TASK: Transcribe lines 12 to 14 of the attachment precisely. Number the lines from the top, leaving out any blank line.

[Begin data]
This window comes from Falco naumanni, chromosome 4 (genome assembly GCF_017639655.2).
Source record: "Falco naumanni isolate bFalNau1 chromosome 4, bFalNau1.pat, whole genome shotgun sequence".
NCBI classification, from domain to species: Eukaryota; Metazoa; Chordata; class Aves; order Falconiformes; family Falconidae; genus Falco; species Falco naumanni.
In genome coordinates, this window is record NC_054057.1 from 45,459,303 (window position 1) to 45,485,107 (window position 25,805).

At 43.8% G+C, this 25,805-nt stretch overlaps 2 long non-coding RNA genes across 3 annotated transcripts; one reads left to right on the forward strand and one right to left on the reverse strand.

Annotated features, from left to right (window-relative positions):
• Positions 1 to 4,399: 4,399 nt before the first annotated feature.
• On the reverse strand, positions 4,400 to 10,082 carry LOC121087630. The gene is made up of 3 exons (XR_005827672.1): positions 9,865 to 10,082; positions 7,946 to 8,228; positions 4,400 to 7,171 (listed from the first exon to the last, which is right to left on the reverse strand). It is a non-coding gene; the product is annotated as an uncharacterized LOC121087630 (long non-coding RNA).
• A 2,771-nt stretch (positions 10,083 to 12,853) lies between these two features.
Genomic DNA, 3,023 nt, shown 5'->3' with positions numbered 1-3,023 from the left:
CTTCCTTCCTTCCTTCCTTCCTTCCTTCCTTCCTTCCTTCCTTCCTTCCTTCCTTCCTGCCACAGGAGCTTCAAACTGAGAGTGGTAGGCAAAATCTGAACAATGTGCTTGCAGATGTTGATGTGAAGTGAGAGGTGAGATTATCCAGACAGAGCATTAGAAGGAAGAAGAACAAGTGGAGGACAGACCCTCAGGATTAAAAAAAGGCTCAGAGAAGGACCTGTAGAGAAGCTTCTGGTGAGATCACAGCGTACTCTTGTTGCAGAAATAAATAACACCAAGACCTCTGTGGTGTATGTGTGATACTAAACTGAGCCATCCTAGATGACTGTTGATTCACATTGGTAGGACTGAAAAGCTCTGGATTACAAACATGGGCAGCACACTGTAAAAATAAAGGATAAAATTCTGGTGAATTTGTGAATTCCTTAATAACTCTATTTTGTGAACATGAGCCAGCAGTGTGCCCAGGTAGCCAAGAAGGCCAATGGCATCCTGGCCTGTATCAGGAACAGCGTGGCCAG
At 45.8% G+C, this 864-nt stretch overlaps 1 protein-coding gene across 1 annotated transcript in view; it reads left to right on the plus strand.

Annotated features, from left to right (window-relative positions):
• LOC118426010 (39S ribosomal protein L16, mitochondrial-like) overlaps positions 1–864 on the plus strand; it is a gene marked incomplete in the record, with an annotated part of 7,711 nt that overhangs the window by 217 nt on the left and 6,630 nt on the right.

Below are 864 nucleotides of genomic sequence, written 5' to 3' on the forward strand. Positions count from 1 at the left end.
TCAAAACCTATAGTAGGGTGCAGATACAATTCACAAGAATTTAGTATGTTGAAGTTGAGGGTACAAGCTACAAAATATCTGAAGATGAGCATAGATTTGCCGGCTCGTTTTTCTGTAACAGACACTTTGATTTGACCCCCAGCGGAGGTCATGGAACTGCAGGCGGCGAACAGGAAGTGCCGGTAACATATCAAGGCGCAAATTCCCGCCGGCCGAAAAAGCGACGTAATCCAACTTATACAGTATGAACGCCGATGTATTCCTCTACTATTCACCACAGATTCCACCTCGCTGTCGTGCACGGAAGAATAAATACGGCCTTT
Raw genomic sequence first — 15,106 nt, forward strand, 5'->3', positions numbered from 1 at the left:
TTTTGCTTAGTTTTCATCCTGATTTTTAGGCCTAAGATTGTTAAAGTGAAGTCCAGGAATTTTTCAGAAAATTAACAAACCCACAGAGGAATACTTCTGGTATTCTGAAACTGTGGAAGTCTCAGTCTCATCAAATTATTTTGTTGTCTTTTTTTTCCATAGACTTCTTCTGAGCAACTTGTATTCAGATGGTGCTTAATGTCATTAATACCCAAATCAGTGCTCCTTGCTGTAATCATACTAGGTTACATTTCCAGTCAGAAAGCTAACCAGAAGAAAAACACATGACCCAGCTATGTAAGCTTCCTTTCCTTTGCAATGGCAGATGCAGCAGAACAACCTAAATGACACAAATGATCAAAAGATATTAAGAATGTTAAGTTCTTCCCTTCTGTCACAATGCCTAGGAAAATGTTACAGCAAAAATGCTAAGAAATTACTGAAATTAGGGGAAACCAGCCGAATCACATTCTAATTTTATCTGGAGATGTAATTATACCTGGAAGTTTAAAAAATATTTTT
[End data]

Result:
At 45.8% G+C, this 864-nt stretch overlaps 1 protein-coding gene across 1 annotated transcript in view; it reads left to right on the plus strand.

Annotated features, from left to right (window-relative positions):
• LOC118426010 (39S ribosomal protein L16, mitochondrial-like) overlaps positions 1–864 on the plus strand; it is a gene marked incomplete in the record, with an annotated part of 7,711 nt that overhangs the window by 217 nt on the left and 6,630 nt on the right.